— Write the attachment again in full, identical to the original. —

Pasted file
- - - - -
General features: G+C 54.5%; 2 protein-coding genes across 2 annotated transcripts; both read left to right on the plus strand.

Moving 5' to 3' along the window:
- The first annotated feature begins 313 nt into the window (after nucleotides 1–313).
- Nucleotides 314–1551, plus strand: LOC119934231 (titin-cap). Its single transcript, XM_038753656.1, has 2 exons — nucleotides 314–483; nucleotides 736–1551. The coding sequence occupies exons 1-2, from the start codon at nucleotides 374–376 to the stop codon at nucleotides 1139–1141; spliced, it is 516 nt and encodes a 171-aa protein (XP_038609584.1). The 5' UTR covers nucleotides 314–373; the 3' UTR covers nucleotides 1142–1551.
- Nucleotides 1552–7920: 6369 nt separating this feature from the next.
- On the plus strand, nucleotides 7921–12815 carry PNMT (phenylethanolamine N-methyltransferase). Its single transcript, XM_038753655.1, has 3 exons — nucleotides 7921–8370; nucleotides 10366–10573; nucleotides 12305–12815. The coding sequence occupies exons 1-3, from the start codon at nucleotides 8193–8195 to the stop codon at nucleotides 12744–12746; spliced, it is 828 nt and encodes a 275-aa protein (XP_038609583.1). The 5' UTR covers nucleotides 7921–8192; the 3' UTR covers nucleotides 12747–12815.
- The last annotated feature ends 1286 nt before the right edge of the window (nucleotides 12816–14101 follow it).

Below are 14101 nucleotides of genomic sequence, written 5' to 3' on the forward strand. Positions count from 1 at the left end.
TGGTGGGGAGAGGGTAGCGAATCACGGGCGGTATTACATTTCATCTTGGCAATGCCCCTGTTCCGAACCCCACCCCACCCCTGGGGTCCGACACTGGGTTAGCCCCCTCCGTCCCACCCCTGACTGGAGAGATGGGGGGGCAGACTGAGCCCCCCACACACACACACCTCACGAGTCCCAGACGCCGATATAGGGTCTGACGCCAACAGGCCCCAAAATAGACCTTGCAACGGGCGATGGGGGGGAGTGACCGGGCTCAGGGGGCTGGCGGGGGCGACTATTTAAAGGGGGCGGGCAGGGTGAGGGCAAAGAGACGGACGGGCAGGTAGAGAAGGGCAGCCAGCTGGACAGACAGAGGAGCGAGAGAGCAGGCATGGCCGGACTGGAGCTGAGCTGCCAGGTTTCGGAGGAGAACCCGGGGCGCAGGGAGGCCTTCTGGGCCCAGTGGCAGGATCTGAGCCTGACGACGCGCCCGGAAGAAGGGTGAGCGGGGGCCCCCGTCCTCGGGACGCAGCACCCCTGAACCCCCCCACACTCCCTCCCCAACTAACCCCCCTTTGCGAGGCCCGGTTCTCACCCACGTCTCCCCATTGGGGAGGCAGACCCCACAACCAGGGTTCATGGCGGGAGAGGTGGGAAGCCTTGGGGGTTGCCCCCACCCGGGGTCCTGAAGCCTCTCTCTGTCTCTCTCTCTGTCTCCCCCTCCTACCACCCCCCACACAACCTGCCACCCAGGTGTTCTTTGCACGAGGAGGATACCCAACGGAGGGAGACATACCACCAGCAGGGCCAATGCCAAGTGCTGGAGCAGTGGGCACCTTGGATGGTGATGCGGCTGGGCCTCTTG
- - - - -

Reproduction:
General features: G+C 54.5%; 2 protein-coding genes across 2 annotated transcripts; both read left to right on the plus strand.

Moving 5' to 3' along the window:
- The first annotated feature begins 313 nt into the window (after nucleotides 1–313).
- Nucleotides 314–1551, plus strand: LOC119934231 (titin-cap). Its single transcript, XM_038753656.1, has 2 exons — nucleotides 314–483; nucleotides 736–1551. The coding sequence occupies exons 1-2, from the start codon at nucleotides 374–376 to the stop codon at nucleotides 1139–1141; spliced, it is 516 nt and encodes a 171-aa protein (XP_038609584.1). The 5' UTR covers nucleotides 314–373; the 3' UTR covers nucleotides 1142–1551.
- Nucleotides 1552–7920: 6369 nt separating this feature from the next.
- On the plus strand, nucleotides 7921–12815 carry PNMT (phenylethanolamine N-methyltransferase). Its single transcript, XM_038753655.1, has 3 exons — nucleotides 7921–8370; nucleotides 10366–10573; nucleotides 12305–12815. The coding sequence occupies exons 1-3, from the start codon at nucleotides 8193–8195 to the stop codon at nucleotides 12744–12746; spliced, it is 828 nt and encodes a 275-aa protein (XP_038609583.1). The 5' UTR covers nucleotides 7921–8192; the 3' UTR covers nucleotides 12747–12815.
- The last annotated feature ends 1286 nt before the right edge of the window (nucleotides 12816–14101 follow it).

Below are 14101 nucleotides of genomic sequence, written 5' to 3' on the forward strand. Positions count from 1 at the left end.
TGGTGGGGAGAGGGTAGCGAATCACGGGCGGTATTACATTTCATCTTGGCAATGCCCCTGTTCCGAACCCCACCCCACCCCTGGGGTCCGACACTGGGTTAGCCCCCTCCGTCCCACCCCTGACTGGAGAGATGGGGGGGCAGACTGAGCCCCCCACACACACACACCTCACGAGTCCCAGACGCCGATATAGGGTCTGACGCCAACAGGCCCCAAAATAGACCTTGCAACGGGCGATGGGGGGGAGTGACCGGGCTCAGGGGGCTGGCGGGGGCGACTATTTAAAGGGGGCGGGCAGGGTGAGGGCAAAGAGACGGACGGGCAGGTAGAGAAGGGCAGCCAGCTGGACAGACAGAGGAGCGAGAGAGCAGGCATGGCCGGACTGGAGCTGAGCTGCCAGGTTTCGGAGGAGAACCCGGGGCGCAGGGAGGCCTTCTGGGCCCAGTGGCAGGATCTGAGCCTGACGACGCGCCCGGAAGAAGGGTGAGCGGGGGCCCCCGTCCTCGGGACGCAGCACCCCTGAACCCCCCCACACTCCCTCCCCAACTAACCCCCCTTTGCGAGGCCCGGTTCTCACCCACGTCTCCCCATTGGGGAGGCAGACCCCACAACCAGGGTTCATGGCGGGAGAGGTGGGAAGCCTTGGGGGTTGCCCCCACCCGGGGTCCTGAAGCCTCTCTCTGTCTCTCTCTCTGTCTCCCCCTCCTACCACCCCCCACACAACCTGCCACCCAGGTGTTCTTTGCACGAGGAGGATACCCAACGGAGGGAGACATACCACCAGCAGGGCCAATGCCAAGTGCTGGAGCAGTGGGCACCTTGGATGGTGATGCGGCTGGGCCTCTTG